• The idea of an anger partner is mirroring the idea of having a support system. This is a person or persons that can be utilized in times of need and stress. This is demonstrated in the scene where the character “Chuck” reaches out to the main character after losing his job. He expresses having trouble managing thoughts and communicating that he is afraid he will do something he will regret. This as well is another important aspect in real world group work.

Explosive vs Implosive

  • The “therapist” of the movie is quoted in saying “There are two types of anger; explosive and implosive”. This is true. I teach in my anger management classes that there are two main types of anger expression. There are the explosive individuals that release anger quickly and intensely. Then there are more passive aggressive individuals that will allow their anger to grow within themselves. Both are not healthy ways of managing one’s anger.

“I feel pretty”

  • There is a humorous scene where the two main characters are in a car on a bridge. They come to a sudden stop after the therapist prompts the character in singing a song to help reduce the anger. Now, in the movie this is meant to be a humorous break in tension, but when looked at from a therapist standpoint it is an effective tool.
  • This song is meant as a distraction from the anger. This is a technique used and taught in anger management. The song distracts the character from the current stressors, controls his breathing, and slowly brings a more relaxed and positive look and body language.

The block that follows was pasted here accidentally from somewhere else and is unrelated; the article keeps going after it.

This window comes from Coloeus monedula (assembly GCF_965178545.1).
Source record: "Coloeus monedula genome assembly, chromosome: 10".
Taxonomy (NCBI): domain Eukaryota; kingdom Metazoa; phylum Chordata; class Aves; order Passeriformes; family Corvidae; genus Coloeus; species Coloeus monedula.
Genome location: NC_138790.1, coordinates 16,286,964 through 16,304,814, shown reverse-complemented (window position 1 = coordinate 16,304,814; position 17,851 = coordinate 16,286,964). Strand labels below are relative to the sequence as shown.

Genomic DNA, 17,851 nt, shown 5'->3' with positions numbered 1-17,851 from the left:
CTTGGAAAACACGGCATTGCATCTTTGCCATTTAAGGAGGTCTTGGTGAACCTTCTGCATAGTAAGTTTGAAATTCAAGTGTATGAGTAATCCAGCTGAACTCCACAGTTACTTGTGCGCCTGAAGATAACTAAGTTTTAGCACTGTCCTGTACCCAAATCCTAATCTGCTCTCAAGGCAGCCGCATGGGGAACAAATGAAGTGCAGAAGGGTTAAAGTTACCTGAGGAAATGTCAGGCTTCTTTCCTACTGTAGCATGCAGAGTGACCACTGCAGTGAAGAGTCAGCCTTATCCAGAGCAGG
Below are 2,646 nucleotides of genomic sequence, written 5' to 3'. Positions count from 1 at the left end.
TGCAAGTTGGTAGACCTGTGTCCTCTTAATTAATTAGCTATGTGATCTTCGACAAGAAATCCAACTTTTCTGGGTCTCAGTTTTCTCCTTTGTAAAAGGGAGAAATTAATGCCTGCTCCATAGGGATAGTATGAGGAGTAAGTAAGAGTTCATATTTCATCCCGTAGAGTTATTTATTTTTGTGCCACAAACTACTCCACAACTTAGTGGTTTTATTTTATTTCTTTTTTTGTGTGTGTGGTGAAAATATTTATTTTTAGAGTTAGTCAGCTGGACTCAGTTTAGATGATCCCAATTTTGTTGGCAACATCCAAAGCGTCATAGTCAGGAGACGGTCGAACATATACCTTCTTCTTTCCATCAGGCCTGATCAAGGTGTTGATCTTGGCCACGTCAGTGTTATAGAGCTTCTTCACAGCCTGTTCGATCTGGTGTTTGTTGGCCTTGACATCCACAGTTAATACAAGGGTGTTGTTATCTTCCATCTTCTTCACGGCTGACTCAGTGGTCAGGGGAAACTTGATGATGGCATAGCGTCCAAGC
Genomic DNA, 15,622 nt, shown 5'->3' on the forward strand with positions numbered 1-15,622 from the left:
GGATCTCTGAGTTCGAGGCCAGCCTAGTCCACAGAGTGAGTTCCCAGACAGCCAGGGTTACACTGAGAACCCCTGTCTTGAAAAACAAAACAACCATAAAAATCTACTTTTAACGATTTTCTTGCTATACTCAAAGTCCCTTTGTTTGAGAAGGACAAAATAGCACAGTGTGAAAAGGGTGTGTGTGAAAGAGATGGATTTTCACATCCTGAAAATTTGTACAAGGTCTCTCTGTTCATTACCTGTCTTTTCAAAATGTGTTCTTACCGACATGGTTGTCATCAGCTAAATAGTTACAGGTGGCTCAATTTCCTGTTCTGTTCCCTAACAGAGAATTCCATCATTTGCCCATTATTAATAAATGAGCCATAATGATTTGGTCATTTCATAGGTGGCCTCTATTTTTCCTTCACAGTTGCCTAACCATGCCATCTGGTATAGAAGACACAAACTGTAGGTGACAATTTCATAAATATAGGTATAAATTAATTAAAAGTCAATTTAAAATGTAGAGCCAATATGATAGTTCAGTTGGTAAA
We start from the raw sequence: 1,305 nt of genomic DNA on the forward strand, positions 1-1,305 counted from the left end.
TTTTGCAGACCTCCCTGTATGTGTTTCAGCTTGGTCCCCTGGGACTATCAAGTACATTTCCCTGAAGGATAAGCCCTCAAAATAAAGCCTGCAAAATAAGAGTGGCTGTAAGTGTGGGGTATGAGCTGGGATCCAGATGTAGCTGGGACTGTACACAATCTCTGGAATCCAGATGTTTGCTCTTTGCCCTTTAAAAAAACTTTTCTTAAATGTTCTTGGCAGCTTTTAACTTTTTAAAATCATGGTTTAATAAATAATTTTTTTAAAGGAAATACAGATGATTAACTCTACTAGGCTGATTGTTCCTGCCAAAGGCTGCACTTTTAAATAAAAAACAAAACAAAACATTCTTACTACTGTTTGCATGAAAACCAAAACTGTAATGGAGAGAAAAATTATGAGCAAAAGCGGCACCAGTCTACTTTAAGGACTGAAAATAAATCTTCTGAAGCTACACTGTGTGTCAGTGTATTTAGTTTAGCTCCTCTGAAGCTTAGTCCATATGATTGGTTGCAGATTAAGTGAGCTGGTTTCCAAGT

Taking responsibility for actions.

  • One of my personal favorites of the movie is the constant message to take responsibility for one’s actions, don’t minimize feelings, and constant test and evaluation of the tests.
    • Through the movie the therapist is always prompting the character to express himself, become more assertive, and to take action for himself.
    • These are all valuable tools we teach in anger management.

To conclude, the movie is funny and meant to be entertaining. Although if one were to read between the lines it is clear that the movie also presents a few significant and valuable lessons in anger management. This is not to say that the movie could serve as a replacement for professional anger management assistance. I leave you with my favorite quote from the movie, “Let them be, set your anger free”.

About the Author

Wade Stark, LPC

Wade is one of our therapists here at Elliott Counseling Group and specializes in anger management as well as teenage adjustments and executive fuctioning issues.